[Armadillos to Ziziphus] lovingly catalogs the region’s environmental components, making seemingly familiar features new. More important, Hillis offers practicable pathways toward not only safeguarding the region’s endangered environments but also repairing and rejuvenating them...The succinct essays are packed with information, and Hillis’s writing style balances scientific precision with conversational ease. It is a wonderful addition not only to the environmental writing on Texas but also to environmentalist activism in Texas.
I go back to these elegant, accessible essays again and again. There's just something so appealing about an accomplished scientist such as David M. Hillis, who can speak and write in way that's open to just about everybody, including the neighbors of his ranch in Mason County. Chief of the Biodiversity Center at the University of Texas, he explains the interplay of the elements in transparent prose in Armadillos to Ziziphus: A Naturalist in the Texas Hill Country (University of Texas Press). If I owned a Hill Country cabin, this book would be waiting to delight and inform every guest.
~Michael Barnes, Austin-American Statesman
Foreword by Harry W. Greene
I. The Texas Hill Country: A Naturalist’s Paradise
1. Geological Setting of the Edwards Plateau
2. From Acid Sands to Alkaline Clays
3. Hill Country Weather: Droughts, Floods, and Severe Storms
4. Some Texas Icons Haven’t Been Here All That Long
5. Hill Country Endemics
6. What Is the Value of Biodiversity?
II. The Seasonal Life of a Vernal Pool
7. Tilting at Tiny Windmills
8. Crustacean Wonders
9. The Fascinating Flora of Vernal Pools
10. Those Who Live in Glass Houses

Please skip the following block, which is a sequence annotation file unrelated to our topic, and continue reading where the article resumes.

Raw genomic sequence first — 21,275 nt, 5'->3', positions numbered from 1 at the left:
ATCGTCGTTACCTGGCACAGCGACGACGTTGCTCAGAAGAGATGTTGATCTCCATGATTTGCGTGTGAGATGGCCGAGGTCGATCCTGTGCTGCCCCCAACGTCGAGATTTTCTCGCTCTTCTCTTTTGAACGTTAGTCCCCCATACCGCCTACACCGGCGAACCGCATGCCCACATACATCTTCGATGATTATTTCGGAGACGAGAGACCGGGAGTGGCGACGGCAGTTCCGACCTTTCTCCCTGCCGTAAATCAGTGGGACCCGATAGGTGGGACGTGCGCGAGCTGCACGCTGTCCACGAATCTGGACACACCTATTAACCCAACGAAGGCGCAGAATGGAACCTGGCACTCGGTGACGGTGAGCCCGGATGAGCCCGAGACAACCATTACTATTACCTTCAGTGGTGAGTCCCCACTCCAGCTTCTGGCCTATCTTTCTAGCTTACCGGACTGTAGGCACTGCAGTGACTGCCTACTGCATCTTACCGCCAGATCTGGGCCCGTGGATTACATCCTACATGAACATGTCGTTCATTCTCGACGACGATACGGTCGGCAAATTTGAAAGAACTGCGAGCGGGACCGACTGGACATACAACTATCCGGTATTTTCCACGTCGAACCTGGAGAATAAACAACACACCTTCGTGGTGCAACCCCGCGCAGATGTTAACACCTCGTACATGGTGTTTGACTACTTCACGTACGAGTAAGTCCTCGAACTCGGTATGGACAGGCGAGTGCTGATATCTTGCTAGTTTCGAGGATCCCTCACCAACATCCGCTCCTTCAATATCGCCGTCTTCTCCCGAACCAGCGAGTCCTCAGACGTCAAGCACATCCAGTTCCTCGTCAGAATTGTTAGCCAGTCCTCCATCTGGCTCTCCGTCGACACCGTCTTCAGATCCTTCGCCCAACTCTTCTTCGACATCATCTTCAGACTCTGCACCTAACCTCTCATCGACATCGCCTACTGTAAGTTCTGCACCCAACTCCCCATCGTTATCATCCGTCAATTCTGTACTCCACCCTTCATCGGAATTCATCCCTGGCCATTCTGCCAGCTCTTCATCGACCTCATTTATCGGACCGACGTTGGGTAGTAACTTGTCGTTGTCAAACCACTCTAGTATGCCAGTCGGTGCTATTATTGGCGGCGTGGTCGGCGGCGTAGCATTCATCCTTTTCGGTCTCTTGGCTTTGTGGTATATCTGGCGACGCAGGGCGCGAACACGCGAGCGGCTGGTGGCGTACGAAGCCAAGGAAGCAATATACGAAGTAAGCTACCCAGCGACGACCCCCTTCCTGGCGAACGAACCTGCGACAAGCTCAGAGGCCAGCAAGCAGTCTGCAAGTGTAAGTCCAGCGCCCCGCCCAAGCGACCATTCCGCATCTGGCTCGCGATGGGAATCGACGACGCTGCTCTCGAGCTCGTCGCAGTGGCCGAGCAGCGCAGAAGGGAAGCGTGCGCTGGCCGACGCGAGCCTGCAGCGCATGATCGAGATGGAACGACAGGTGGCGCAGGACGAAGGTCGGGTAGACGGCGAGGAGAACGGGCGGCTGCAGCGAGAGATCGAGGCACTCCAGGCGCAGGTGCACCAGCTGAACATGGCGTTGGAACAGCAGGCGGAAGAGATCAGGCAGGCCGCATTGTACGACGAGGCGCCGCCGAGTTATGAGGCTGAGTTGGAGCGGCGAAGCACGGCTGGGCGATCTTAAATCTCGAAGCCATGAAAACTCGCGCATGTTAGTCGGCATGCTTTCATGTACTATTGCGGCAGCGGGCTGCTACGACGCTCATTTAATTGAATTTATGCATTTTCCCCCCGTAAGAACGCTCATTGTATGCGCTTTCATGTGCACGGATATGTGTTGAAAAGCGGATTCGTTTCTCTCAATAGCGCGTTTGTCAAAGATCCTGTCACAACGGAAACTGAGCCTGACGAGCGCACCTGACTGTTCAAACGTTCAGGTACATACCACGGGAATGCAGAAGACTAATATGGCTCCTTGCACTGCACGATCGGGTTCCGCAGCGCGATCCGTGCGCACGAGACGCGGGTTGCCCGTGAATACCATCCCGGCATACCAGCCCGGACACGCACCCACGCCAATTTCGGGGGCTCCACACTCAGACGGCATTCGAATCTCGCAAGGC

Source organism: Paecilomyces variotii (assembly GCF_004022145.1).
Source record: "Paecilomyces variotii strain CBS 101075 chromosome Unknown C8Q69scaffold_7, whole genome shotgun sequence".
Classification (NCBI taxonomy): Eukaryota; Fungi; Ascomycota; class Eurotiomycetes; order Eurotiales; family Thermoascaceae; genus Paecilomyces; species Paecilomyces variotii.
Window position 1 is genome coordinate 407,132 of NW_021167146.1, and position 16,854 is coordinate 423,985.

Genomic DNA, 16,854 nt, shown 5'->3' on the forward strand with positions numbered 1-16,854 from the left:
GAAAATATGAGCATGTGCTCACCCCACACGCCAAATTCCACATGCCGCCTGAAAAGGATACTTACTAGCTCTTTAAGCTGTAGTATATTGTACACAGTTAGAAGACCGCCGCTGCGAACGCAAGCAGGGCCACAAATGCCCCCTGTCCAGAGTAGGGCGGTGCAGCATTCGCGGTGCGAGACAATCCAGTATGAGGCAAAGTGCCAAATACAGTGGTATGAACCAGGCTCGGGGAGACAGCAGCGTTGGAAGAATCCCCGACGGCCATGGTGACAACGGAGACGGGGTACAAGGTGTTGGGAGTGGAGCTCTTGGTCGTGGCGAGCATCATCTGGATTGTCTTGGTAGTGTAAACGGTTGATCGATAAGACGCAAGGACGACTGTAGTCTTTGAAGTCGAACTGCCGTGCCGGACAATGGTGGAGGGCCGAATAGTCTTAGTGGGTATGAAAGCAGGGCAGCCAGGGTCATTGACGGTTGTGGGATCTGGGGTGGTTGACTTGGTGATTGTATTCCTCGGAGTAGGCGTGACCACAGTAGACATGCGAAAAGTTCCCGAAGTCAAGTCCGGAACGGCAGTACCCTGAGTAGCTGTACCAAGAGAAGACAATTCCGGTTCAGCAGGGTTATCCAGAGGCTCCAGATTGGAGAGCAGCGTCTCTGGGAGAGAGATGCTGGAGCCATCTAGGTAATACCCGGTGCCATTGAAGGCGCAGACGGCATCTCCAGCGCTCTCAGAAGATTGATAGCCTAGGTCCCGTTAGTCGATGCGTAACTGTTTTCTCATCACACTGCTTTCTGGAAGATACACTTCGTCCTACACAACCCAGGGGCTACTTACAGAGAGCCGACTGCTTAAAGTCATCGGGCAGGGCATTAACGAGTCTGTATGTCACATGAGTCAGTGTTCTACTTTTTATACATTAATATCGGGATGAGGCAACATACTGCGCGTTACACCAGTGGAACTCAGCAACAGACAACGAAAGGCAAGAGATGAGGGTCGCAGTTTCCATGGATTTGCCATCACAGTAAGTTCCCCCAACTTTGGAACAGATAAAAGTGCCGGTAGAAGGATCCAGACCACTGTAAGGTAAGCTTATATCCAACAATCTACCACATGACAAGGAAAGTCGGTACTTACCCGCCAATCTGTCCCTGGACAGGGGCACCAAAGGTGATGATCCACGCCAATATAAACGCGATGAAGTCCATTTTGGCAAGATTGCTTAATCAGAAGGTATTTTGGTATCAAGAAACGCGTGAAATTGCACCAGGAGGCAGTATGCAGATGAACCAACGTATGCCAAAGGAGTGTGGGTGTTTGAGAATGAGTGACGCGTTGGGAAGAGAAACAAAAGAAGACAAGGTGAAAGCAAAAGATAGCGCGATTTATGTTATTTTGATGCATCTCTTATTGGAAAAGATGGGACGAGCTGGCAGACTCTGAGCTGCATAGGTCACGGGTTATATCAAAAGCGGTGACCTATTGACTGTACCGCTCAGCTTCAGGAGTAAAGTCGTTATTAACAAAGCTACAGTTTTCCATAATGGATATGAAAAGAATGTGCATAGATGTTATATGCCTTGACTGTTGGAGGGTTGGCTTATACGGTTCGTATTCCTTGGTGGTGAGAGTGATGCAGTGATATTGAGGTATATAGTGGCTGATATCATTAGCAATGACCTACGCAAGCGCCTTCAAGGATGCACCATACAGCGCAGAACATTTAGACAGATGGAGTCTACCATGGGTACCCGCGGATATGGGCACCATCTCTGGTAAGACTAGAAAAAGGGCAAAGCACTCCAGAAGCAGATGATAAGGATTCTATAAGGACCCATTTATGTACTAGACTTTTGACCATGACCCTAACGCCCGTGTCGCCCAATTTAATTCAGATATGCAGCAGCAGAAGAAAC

11. A Season of Symphonies
12. What Happened to All Our Frogs?
III. Flowing Waters: Aquifers, Caves, Springs, and Rivers
13. Life without Light
14. Lanterns of Summer
15. Musings about Mussels
16. The Last Wild River
IV. Life of a Grassland
17. Why Do Some Grasses Grow in the Winter, but Others in the Summer?
18. Butterflies, Hummingbirds, and Other Pollinators
19. The Noble Life of a Dung-Roller
20. Where Have All the Quail Gone?
21. Grasshoppers, Locusts, and Plagues
22. The History of Texas Cattle Written in Their DNA
V. In the Woodlands and Brushlands
23. Containing and Preventing Oak Wilt
24. The Challenges of Being an Oak Tree in the Hill Country
25. How Do Trees Sense When It Is Time to Leaf Out and Bloom?
26. The Dr. Jekyll and Mr. Hyde of Trees
27. Spring Is Here, and So Are the Snakes
28. Songs of the Summer Dog Days
29. Going Batty
30. Deer Densities on the Edwards Plateau
31. Bucks in Velvet
32. The Future of Hill Country Deer Populations
33. The Carbon Cycle and How It Affects Our Daily Lives
VI. Backyard Biology
34. The Remarkable Life of Hummingbirds
35. Ways to Attract and Increase Bird Populations
36. The Unexpected Beauty and Diversity of Lichens
37. There Is More to Mistletoe than Kissing
38. The Ups and Downs of Ants
39. A Pattern in the Web
40. Caterpillar Plagues and Their Connection to the Weather
41. Predators and Second Chances
VII. Climatic Adaptations
42. Toadally Cool
43. The Surprising Life Cycle of a Monarch Butterfly
44. How Do Animals Survive the Winter? Part 1: Migrating
45. How Do Animals Survive the Winter? Part 2: Keeping Warm and Active
46. How Do Animals (and Plants) Survive the Winter? Part 3: Waiting Out the Cold
VIII. Restoration and the Future of the Hill Country’s Natural Resources
47. The Restoration and Benefits of Native Grasses
48. The Pros and Cons of Brush Control
49. Recovery of a Texas Icon: The Texas Horned Lizard
50. Avoiding the Dangers of Lead Poisoning in Game Meat
51. Our Climate Future in Central Texas
52. If the Earth Is Warming, Why Did We Just Have a Record Cold Snap?
53. Practical, Painless, and Significant Solutions to Climate Change
54. Six Resolutions for Supporting Native Plants and Animals